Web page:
Entrepreneurs both white and Black were the vanguard of John Connolly’s urban reform voting bloc. They weren’t just donors to his funds. They took leadership roles on the front lines of getting votes. from Greg Selkoe to Darryl Settles, Clayton Turnbull to BostInno, Akrobatik to Phil Frattaroli, business innovators fought and often won the battle, in a way that I had not seen since the late 1960s.
Their numbers will grow. I suspect too that so will their front line activism.
^ the Hyde park part of ward 18 : where the Connolly campaign was beaten
3. Ward 18 proved decisive, although it needn’t have.
The Connolly campaign got out-manoeuvered badly in ward 18 — 75,000 people, the largest ward in the City : all of Hyde Park and Mattapan and a part of Roslindale — and ended up losing every one of its 23 precincts.
Granted that none of Ward 18 is “new Boston” in any way, it was not at all assured to Marty Walsh.
Connolly’s problems in the ward began early. Because he announced his campaign while it still looked as if Tom Menino — who lives in ward 18 and was once its District Councillor — would run again, Connolly accorded the ward a lesser priority. Then, when Menino announced that he would not be running again, the area’s current Councillor, Rob Consalvo, stepped up. In the final, the area’s State Representative, Angelo Scaccia, endorsed Marty Walsh, along with several other local political leaders. And John Connolly ? He concentrated his effort so aggressively on the wards of color that, somehow, the power part of Ward 18 got back-burnered.
It should never have been thus. How can you plan to run for Mayor, even against a ward 18 man, and not assemble a ward 18 team early on ? Angelo Scaccia is not all-conquering. He has had many very close elections in his long career. So yes, you talk to Chris Donato, who almost defeated Scaccia not too many years ago. And yes, you pay a visit to Pat Tierney up on Fairmount Hill; you ask if her famous actress daughter Maura Tierney will consider doing a video in support of you. You go to Maureen Costello, Jack Scully, Paul Loconte, Bill Sinnott, Brad White, John Grady, Bill Broderick Jr., Tony Ferzoco, Al Thomas, Tim Lowney, Donny at the Bowling Alley, Joseph Pulgini (who ended up with Walsh, early too) — all whom I respected back in the day; probably I am missing many — and you say, “OK, I understand that you might not be with me if Tom runs but if he doesn’t run, are you with me ?” You do it early and you do it aggressively. And maybe many of the people I have named don’t join you; but some will. So, you build a team in the City’s largest Ward and you keep on building it.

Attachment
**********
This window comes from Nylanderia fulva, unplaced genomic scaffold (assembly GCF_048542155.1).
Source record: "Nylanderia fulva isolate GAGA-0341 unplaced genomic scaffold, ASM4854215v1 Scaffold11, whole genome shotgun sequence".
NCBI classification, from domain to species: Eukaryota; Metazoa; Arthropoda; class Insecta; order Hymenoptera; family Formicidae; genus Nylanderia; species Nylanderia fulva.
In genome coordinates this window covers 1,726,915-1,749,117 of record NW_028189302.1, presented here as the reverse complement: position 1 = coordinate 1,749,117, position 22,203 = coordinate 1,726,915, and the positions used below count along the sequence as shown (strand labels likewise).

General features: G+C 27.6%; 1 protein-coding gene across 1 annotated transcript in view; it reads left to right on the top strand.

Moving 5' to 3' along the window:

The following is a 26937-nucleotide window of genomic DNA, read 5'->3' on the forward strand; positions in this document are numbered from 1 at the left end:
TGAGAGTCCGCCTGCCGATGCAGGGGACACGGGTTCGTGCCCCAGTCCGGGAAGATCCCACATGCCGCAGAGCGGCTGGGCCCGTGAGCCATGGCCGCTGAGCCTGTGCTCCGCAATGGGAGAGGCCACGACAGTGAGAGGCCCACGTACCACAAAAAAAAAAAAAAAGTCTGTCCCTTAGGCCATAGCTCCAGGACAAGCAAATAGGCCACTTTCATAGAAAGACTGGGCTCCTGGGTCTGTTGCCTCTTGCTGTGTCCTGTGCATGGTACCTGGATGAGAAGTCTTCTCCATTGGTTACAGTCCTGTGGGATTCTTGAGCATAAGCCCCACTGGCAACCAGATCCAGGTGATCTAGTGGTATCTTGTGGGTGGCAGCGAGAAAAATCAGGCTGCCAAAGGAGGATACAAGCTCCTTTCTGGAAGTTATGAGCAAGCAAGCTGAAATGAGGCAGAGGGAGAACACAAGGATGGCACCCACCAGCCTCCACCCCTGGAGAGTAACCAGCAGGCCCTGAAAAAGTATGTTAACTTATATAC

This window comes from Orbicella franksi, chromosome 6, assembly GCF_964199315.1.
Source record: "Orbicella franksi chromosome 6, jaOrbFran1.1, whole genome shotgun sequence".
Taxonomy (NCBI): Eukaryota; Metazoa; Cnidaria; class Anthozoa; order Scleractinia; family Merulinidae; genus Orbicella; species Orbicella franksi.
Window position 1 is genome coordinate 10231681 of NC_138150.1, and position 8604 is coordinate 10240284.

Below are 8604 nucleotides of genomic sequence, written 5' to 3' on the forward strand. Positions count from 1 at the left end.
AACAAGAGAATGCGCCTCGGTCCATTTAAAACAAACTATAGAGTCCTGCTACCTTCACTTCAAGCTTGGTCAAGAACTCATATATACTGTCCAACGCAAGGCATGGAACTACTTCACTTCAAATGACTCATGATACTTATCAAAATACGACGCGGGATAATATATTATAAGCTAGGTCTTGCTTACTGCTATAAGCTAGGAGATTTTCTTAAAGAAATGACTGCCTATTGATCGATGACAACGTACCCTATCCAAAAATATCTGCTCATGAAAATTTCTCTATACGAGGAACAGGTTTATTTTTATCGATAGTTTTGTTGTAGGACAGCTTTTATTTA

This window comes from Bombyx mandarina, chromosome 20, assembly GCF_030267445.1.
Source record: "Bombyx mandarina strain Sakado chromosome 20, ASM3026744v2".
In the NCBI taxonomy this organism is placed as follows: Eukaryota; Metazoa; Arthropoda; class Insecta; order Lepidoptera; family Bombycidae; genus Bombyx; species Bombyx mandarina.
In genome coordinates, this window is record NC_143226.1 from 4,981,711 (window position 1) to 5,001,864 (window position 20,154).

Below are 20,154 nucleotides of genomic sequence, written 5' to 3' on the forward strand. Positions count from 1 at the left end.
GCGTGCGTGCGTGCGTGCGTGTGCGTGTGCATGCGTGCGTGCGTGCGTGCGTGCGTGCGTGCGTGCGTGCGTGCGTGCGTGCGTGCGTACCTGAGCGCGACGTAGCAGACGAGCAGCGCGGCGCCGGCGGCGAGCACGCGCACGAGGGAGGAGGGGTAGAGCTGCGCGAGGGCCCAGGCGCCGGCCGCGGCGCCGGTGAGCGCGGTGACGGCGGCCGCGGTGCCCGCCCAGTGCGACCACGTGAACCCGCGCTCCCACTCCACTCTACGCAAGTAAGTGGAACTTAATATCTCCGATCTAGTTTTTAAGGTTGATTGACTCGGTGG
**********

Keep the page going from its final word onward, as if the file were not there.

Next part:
John Connolly may have done some or even all of the above. But I saw no evidence of it. Connolly did, after the Primary, bring to his side Dave Vittorini, Councillor Consalvo’s aide; and Vittorini knows tons of people; but this was the Charlotte Golar-Richie situation all over again : the candidate’s workers went to Connolly, but the candidate him or herself either went to Walsh or stayed neutral.
Little wonder that Vittorini’s efforts were not at all enough to dent Marty Walsh’s Ward 18 campaign. Walsh brought Congressman Mike Capuano all the way from Somerville to Hyde Park to do his endorsement press conference. The Ward’s many BTU people — who loved Consalvo’s “the BTU agenda is my agenda” message — chose Walsh, of course. Thus it came about that on Tuesday Marty Walsh won ward 18 by at least 12 points. Won every precinct of it.
And now to the casino vote. Ward 1 — East Boston — almost doubled its primary vote total as 7324 voters cast casino yea or nay ballots. The nays had it. How was this possible ? How did a majority of people vote against jobs and money ? Who organized and paid for the “no casino’ campaign ?
The answer should be as obvious as the bad breath of a wino. Steve Wynn did it. I have no proof; nor do I need any. It was hugely in Wynn’s interest not to have a possible contending casino applicant right next door to his planned Everett casino — overwhelmingly approved by Everett voters. It would be malpractice for Wynn NOT to fund a “no casino” campaign in East Boston and, I have no doubt, to promise its organizers that there will be lots of juicy jobs in his Everett casino if the East Boston vote went to the “no” side. As it did.
Tuesday was a very very good day for Steve Wynn. Very good indeed.
—- Michael Freedberg / Here and Sphere